“Behind each great historical phenomenon there lies a financial secret,” Ferguson says. He goes into fascinating detail about how “it was Nathan Rothschild as much as the Duke of Wellington who defeated Napoleon at Waterloo” by selling bonds and stockpiling gold for the British Army. The richest bankers on the Continent in the 19th century, the Rothschilds became known as die Finanzbonaparten (the Bonapartes of finance). And, as Ferguson argues, they also played a crucial part in the South’s defeat in the Civil War by declining to invest in Confederate cotton-collateralized bonds. Imperial Spain amassed vast amounts of bullion from the New World, but it faded as a power while the British and Dutch empires prospered because they had sophisticated banking systems and Spain did not. Similarly, the French Revolution was made all but inevitable by the machinations of an unscrupulous Scotsman named John Law, whom the deeply indebted French monarchy recklessly placed in charge of public finance. “It was as if one man was simultaneously running all 500 of the top U.S. corporations, the U.S. Treasury and the Federal Reserve System,” Ferguson writes. Law proceeded to single-handedly create the subprime mortgage bubble of his day. When it collapsed, the fallout “fatally set back France’s financial development, putting Frenchmen off paper money and stock markets for generations.” Wilhelmine Germany, meanwhile, came up short in World War I because it “did not have access to the international bond market,” Ferguson writes. Every one of these episodes sounds like a warning shot: Will America be the next great power to fall because of unsound finance?
My second expert is Hadhrat Mirza Tahir Ahmad, the previous head of the Ahmadiyya Muslim Community, for his insights about Islam and for his foresight in predicting problems, twenty years before the USA financial issues became common knowledge. His book is titled:
Islam’s response to the contemporary issues
With the USA federal debt predicted to balloon to 20 trillion dollars by 2019, Mirza Tahir Ahmad’s words appear prophetic, when he had written,
“Let us turn to the USA to see how things may work there. Without doubt, it is a country with the largest home-market to support its industry, so much so that some economists believe that even if America is cut off from the international community, the broad base of the home-market would guarantee the survival of its industry. But such economists do not take account of other related factors. If you apply, for instance, the case discussed earlier to the America scenario, you will certainly begin to see that there can be no logical conclusion other than the one drawn earlier. It is only a question of time. With a huge budget deficit and trillions of dollars in outstanding debts, the USA as a whole has already overspent and the American public is under very heavy debt to its own future. The buying power of the nation as a whole is bound to slow down or lending houses will have to go bankrupt. It is only a question of size. But the inevitable laws of nature must operate and apply equally to all similar situations.”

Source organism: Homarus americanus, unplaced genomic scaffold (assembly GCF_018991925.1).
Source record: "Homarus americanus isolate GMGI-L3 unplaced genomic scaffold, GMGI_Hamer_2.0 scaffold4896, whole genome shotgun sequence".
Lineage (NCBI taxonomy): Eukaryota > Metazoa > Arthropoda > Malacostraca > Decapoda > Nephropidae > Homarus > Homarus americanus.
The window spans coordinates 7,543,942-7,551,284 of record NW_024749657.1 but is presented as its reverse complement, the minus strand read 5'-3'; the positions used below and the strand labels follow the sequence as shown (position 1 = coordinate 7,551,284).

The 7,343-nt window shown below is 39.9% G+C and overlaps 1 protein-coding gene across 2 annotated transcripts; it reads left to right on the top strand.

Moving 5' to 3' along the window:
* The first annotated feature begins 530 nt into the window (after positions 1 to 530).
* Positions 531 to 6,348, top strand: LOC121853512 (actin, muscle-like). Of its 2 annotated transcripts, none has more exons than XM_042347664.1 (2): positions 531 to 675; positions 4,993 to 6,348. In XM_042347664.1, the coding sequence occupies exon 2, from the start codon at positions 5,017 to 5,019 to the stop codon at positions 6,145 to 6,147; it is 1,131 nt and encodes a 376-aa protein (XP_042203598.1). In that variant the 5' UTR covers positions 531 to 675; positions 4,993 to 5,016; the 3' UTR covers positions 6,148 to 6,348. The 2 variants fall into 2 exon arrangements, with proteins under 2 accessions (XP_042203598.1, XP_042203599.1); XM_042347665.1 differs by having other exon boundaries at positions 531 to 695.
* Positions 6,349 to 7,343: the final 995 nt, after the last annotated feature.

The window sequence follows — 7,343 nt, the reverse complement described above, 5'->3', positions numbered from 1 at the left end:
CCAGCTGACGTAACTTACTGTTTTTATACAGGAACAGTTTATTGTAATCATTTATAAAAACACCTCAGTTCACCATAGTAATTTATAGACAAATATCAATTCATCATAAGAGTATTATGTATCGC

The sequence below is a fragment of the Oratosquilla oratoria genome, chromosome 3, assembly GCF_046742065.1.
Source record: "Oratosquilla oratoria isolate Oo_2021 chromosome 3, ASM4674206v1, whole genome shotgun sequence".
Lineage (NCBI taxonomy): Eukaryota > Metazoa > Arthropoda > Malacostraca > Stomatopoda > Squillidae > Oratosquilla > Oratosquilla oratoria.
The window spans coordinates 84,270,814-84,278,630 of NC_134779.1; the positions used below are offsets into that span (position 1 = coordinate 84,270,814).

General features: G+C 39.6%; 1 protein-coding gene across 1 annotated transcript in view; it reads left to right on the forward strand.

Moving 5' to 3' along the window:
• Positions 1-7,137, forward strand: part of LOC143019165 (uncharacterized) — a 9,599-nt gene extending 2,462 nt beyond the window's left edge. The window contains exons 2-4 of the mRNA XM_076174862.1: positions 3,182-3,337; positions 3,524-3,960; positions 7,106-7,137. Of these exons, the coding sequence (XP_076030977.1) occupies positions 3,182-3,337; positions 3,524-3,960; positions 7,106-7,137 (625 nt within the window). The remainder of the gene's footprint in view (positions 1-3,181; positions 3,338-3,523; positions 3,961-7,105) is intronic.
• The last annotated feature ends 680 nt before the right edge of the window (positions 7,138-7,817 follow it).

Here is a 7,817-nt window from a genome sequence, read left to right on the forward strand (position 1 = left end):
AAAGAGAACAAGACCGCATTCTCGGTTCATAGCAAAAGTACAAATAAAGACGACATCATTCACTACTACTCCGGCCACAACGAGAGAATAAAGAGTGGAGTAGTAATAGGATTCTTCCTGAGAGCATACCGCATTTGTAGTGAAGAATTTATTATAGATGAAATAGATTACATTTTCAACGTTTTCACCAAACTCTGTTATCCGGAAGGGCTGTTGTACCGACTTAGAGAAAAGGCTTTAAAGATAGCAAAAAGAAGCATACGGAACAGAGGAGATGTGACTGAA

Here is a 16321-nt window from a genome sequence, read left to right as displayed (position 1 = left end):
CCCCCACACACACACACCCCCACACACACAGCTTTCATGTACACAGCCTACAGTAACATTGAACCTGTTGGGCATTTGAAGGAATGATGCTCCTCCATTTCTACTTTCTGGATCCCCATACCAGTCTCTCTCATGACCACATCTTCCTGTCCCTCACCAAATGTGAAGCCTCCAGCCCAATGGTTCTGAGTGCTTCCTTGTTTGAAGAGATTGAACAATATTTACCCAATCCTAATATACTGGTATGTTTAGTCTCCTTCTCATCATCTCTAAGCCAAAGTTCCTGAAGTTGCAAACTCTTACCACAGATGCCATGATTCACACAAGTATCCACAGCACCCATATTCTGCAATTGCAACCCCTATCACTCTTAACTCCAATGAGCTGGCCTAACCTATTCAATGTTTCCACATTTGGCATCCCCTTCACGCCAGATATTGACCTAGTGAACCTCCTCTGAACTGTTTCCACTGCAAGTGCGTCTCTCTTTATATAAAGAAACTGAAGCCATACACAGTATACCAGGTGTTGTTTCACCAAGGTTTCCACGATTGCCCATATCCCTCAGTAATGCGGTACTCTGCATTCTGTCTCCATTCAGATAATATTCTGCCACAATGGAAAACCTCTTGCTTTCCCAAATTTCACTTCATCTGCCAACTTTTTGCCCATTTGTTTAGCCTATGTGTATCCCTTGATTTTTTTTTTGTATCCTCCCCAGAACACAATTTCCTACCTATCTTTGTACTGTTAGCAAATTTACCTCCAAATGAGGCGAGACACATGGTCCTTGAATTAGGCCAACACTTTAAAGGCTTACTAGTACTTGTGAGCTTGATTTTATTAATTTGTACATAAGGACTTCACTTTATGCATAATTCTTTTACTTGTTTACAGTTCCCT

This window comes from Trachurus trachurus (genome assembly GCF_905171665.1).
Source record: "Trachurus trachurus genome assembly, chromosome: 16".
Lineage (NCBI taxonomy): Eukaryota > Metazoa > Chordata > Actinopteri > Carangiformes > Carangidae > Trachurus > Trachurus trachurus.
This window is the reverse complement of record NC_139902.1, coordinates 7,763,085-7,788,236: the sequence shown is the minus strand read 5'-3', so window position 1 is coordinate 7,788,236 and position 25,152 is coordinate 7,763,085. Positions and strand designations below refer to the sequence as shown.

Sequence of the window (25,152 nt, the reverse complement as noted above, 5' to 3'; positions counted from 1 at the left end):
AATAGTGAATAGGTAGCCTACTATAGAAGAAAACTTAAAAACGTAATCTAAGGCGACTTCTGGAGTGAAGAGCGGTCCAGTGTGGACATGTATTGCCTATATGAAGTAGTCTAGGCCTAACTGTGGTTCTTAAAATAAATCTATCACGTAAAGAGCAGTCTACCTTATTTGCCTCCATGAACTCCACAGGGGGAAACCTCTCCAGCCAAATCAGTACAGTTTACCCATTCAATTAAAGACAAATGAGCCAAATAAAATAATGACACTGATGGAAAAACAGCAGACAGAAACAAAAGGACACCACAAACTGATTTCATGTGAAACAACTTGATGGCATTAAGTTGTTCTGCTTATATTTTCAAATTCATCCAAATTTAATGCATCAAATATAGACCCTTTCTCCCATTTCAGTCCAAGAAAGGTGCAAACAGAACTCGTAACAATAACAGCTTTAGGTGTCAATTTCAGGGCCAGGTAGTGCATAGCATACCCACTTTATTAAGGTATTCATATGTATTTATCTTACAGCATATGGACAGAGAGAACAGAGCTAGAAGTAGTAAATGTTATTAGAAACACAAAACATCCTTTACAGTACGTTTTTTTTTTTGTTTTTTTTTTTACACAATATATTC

He wrote in his epic making book as he linked interest based economies to wars on a large scale:
The warning about a war from God in the verses just cited (2:279-280) means that the laws of nature governed by God would begin to punish the capitalist society when the factors which have been discussed earlier ultimately lead man to economic imbalance and warfare. Disorders, disturbances and wars always follow exploitation and usurpation of the rights of the poor. We warn you about a war with God and His Messenger means that the state, which thrives on interest, would inevitably end up in a situation where the nations will rise in arms against each other.
Time does not permit me to elaborate this aspect of interest. In the Holy Quran, verses prohibiting interest always follow verses on warfare. This indicates the inter-relation of interest and war. Those who are familiar with the history of the First and Second World Wars would remember that capitalism played a disastrous role in not only causing but also prolonging those wars.
The third expert I want to bring to witness stand is yours truly, Zia H Shah MD. I am a physician and not an economist, but, in that I see my strength that I do not bring to the table the prejudices and self interests that an average economists cannot free himself or herself from and cannot bring the complete picture to the table. My claim to fame in this field is a book review that I wrote in 2009, which goes beyond a conventional review and highlights many of my ideas on the subject. I bring to the table creativity of a generalist, a physician, a writer, an editor, a journalist, a documentary producer and last but not the least, an honest broker between different traditions bearing on the economic issues, who will not short sell his integrity.
Book Review: ‘The Case Against the Fed’ by Murray Rothbard, reviewed by Zia H Shah MD